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Flight Recorder

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Look, it was just a little skydiving accident, okay? Could have happened to anyone. It was my sixth jump and my first solo free-fall. No big thing, I’d had three tandem free-fall jumps before and two static-line/dummy ripcord pulls just to make sure I was ready. We go up to about 3500 feet in the little Cessna C-182. I’m a bit nervous because I’m thinking, Man, only 3500 feet, that’s not a lot of time if I screw something up. Why won’t they let me go higher so I’ll have more time? Ah never mind, this is how they always do it, why fight it? Just get it done so they’ll let you go higher next time…

The jumpmaster opens the door and we look down at the ground, three-fifths of a mile below. The air’s clear, and we’re positioned right over the DZ. “Okay, on the strut!” he yells. I crawl out, grab as far out on the wing strut as I can, and let my feet dangle toward the ground below. Hanging on as we fly, whee! I give him a look, and he nods to let me know I can go whenever I’m ready. I look forward, close my eyes, and breathe.

I open my eyes. Sky’s beautiful, air’s clear, God’s in his heaven and all’s right with the world. I open my hands and arch my back.

The plane falls away, a beautiful sight. This is just a “hop and pop” because I’m still in training, so right away I grab the ripcord. Staying arched, I bend my arm to my hip, my fingers splayed, making my hand as big as possible. There it is, wrap your fingers around it. I grab and pull. It doesn’t come.

WHAT?!? <pullpullpull> It doesn’t come. Damn! My arch isn’t quite right so my body begins to tilt diagonally, head first. The horizon drops from sight and the ground looms toward me, filling my field of vision. Wow that’s cool. I stay calm. Pull the reserve!? No not yet, plenty of time. It’s 20, 25 seconds before I’ll hit the ground so I’ll keep trying for now.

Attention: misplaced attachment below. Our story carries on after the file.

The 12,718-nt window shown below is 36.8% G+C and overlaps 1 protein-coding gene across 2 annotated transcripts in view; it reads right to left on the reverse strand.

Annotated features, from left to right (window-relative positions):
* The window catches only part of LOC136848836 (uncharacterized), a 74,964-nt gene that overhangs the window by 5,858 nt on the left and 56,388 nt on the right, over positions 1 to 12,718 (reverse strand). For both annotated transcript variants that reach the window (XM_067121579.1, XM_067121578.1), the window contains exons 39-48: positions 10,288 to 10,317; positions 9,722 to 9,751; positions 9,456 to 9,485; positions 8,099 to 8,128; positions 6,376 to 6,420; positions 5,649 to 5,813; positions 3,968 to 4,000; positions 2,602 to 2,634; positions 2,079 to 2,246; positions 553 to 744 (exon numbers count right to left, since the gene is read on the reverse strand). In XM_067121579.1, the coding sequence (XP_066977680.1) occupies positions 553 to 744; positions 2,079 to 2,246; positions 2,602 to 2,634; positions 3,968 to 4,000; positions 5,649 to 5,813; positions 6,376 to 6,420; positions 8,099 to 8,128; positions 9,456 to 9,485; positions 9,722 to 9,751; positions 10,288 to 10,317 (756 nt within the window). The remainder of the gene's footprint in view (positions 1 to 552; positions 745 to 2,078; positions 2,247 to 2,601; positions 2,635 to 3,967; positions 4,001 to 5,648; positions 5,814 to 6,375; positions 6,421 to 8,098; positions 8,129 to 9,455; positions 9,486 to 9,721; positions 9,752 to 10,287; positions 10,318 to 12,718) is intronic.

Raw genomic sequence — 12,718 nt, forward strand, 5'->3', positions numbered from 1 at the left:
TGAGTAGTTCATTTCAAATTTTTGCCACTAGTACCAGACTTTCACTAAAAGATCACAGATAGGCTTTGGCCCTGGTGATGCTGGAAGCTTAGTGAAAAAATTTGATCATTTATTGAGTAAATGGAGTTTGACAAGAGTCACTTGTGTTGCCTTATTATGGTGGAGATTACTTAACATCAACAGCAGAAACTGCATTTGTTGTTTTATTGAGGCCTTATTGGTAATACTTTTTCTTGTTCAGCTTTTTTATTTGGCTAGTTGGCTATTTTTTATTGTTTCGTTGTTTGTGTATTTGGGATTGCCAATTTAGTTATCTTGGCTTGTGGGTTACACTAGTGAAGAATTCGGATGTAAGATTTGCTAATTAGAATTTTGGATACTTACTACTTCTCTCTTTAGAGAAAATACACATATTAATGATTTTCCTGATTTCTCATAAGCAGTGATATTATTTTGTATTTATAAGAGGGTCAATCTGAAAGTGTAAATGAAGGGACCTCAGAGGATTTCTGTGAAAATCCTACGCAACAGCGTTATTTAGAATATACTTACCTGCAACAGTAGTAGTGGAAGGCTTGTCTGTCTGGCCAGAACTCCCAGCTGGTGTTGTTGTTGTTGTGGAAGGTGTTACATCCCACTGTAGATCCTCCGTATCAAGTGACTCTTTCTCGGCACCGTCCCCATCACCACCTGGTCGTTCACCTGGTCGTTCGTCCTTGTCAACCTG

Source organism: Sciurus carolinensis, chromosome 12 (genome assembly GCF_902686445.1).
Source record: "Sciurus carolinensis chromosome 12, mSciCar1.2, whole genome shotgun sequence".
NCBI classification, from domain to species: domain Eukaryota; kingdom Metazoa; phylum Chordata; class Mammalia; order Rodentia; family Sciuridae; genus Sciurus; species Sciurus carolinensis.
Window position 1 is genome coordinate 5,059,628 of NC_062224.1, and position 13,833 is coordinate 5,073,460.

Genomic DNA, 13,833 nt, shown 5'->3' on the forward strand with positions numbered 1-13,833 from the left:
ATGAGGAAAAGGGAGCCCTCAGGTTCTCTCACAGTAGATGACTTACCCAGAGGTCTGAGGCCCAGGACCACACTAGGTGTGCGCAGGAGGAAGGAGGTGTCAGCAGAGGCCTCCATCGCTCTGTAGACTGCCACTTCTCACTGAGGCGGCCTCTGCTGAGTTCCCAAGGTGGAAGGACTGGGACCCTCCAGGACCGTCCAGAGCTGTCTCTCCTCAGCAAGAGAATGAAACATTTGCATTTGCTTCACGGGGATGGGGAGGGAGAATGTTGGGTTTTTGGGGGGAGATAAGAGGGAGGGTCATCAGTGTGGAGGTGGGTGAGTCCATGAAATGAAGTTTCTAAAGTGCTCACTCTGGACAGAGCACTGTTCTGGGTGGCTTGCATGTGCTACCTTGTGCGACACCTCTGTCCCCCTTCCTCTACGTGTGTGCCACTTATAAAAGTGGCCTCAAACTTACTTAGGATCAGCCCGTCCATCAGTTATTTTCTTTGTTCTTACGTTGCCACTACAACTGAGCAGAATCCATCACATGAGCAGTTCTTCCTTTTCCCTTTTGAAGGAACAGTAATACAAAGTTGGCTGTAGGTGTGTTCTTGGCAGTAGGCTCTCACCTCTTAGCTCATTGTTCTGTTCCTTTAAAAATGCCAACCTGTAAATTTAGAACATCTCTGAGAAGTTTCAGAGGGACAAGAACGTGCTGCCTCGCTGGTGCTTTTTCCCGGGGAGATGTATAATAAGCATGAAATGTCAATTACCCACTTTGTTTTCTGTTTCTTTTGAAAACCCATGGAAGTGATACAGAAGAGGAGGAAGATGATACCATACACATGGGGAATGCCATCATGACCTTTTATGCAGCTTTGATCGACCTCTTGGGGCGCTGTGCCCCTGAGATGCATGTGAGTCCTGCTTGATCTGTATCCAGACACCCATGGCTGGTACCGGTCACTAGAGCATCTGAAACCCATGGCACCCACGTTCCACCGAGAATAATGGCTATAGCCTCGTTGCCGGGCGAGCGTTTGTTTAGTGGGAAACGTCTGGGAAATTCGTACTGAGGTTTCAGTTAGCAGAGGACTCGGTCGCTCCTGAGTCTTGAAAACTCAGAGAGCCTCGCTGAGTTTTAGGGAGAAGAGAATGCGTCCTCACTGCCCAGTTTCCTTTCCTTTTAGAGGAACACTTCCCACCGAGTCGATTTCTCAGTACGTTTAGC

<yankYANK yankyankYANK> Okayokay, pull the reserve if it doesn’t come right n…<yankVIP! Flutter flutter FWOOMP!> Finally the ripcord yanks loose. Since I’m falling headlong, I take a hard jerk on the shoulders as the chute opens, then my body flips back over. I’m a bit out of sorts so I kick my legs as the chute’s opening, damn, shouldn’t have done that, bad form, and then I finally come aright and look: I’ve still got the ripcord, Good, didn’t drop it, so I look up, is the canopy all the way open? and, seeing that the canopy’s wide open and flapping in the breeze man that thing’s tiny! like it should be, I stick the ripcord in my teeth and reach for the steering toggles. Just as I’m reaching for them, the voice of the jumpmaster on the ground comes through loud and clear:

“Okay Jumper #1, check your canopy and stall. Nice hop and pop, Dean! You are now a SKY–DIVER!!” Yeah! I stall the canopy and breeze out of it just when it feels right. You’re there home boy!

I’m still a student, so now I have to listen to the jumpmaster on the radio as he tells me where and how to turn. “Right turn!” he says. I pull the right toggle smoothly but firmly, taking it all the way down to my hip. I sail sideways hard, feet pointing at the horizon, haw! and pull out of it just as he begins to say “stop turn!” Hey, I got this down, don’t hardly need your help at all buddy!